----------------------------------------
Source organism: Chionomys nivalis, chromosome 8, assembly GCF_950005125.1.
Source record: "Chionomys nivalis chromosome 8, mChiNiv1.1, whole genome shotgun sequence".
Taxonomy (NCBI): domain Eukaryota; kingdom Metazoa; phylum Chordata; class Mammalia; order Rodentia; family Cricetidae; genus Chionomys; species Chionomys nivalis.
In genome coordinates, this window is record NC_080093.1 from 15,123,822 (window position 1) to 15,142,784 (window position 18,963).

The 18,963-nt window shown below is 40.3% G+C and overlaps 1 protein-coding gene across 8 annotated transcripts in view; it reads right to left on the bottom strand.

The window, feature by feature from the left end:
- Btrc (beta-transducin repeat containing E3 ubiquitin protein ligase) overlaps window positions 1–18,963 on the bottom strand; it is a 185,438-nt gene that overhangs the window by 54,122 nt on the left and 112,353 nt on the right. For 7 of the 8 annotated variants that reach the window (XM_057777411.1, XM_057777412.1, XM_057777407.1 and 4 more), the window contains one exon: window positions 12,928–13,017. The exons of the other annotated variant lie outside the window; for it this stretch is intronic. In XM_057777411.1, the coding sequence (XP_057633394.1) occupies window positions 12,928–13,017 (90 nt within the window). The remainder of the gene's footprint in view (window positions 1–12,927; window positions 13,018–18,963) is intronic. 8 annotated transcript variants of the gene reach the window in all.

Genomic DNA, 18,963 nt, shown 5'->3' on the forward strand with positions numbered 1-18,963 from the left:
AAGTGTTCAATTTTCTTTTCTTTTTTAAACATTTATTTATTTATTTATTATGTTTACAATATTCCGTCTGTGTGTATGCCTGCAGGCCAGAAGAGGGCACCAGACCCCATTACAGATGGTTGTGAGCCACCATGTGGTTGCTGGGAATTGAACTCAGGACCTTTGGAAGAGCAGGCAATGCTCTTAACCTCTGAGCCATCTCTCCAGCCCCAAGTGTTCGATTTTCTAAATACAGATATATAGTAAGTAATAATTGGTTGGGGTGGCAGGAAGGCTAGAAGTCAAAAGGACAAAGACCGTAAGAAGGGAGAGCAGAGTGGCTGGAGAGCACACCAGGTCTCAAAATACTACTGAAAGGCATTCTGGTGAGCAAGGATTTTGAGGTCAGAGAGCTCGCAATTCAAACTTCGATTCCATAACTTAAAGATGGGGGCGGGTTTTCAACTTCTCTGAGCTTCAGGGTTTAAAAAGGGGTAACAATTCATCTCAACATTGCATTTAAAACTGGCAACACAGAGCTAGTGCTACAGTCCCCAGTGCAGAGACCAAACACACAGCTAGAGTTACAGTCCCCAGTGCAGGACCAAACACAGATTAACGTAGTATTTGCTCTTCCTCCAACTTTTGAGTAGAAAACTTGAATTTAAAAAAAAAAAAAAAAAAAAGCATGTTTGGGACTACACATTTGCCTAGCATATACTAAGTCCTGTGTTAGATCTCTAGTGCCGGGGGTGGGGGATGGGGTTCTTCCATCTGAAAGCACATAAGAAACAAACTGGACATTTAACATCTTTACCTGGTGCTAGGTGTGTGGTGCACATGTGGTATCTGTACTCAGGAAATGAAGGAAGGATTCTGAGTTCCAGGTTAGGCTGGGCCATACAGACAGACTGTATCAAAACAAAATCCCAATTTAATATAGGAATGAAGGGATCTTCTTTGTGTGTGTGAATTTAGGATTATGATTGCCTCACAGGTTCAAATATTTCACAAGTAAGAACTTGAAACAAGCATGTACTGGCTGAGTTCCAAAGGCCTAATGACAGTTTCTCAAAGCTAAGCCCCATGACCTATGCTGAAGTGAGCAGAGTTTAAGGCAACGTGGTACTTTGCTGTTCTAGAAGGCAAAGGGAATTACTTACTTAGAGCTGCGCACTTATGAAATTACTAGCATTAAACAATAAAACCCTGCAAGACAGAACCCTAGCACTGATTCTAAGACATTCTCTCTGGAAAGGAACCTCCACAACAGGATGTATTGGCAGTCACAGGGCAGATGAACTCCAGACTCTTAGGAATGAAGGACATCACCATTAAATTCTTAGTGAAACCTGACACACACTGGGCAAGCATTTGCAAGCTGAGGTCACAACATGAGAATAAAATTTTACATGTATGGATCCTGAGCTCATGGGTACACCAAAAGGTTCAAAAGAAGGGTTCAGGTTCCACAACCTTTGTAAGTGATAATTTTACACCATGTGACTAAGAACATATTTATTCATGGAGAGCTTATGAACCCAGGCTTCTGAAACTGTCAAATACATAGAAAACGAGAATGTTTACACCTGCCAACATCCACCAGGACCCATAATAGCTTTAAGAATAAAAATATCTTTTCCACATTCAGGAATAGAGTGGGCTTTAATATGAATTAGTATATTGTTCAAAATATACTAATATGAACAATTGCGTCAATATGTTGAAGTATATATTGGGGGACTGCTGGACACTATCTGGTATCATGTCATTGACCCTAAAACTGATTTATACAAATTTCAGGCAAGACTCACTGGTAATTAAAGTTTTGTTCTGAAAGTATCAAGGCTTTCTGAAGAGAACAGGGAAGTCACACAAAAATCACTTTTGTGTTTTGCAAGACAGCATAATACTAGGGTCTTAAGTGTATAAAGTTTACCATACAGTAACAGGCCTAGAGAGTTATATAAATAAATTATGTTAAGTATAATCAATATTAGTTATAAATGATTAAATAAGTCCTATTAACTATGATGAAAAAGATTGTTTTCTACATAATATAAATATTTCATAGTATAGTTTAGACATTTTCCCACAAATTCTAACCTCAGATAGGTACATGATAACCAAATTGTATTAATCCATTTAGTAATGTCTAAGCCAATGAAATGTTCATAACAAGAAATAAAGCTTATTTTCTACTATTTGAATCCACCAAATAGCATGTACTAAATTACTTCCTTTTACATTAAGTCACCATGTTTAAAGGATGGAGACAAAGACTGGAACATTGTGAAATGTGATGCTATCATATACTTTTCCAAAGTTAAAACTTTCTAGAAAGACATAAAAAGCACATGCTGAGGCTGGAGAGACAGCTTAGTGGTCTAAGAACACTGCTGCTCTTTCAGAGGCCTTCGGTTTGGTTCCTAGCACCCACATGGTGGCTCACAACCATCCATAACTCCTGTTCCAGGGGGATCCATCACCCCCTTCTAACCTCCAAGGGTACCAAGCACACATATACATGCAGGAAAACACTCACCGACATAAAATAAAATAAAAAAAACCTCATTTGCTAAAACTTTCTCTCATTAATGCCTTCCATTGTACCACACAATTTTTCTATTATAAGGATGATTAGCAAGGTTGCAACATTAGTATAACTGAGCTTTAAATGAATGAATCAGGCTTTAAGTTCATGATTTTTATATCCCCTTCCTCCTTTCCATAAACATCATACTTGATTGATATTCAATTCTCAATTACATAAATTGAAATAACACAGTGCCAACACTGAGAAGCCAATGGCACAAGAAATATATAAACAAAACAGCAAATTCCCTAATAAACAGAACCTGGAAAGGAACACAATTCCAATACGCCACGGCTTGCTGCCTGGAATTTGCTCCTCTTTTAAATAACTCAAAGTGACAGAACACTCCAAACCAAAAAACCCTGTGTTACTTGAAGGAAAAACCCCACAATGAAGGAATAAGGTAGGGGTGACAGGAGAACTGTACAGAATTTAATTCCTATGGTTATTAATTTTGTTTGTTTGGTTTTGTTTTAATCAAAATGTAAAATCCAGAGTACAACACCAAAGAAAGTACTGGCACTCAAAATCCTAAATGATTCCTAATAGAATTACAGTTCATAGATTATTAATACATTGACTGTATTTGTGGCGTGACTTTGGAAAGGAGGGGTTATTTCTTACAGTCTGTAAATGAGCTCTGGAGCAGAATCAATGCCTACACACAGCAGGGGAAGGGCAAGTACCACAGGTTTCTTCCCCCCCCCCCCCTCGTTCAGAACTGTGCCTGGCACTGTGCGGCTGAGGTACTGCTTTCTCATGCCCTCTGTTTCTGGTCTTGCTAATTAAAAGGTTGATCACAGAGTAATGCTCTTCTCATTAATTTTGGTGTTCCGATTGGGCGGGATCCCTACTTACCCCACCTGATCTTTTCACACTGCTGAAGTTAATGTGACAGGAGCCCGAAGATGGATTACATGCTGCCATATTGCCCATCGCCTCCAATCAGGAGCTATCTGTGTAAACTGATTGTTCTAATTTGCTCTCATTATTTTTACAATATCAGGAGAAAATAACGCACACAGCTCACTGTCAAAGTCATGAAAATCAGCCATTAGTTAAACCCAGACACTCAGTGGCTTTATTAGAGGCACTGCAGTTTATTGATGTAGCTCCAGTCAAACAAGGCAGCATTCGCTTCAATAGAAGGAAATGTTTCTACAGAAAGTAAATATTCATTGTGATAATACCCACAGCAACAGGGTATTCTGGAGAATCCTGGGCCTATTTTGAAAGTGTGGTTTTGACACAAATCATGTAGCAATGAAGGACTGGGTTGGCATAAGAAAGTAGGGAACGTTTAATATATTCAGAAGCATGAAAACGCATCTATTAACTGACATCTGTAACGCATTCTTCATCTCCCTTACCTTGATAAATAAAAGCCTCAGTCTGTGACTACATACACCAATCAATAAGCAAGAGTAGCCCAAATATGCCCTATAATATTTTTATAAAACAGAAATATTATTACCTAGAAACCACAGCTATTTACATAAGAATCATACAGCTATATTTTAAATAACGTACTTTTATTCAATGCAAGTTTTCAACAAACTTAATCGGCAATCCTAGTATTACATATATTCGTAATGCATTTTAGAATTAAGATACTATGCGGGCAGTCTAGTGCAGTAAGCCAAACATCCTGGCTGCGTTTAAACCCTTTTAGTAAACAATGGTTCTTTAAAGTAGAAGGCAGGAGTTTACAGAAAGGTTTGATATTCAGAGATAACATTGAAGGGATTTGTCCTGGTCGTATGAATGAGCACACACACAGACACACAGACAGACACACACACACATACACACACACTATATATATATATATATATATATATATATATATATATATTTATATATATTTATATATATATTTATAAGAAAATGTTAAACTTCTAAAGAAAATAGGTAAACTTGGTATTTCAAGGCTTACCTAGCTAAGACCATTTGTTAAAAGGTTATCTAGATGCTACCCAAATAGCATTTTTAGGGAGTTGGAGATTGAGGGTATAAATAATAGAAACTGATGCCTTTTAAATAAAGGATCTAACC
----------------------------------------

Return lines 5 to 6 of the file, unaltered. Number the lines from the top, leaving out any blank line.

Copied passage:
The 18,963-nt window shown below is 40.3% G+C and overlaps 1 protein-coding gene across 8 annotated transcripts in view; it reads right to left on the bottom strand.

The window, feature by feature from the left end: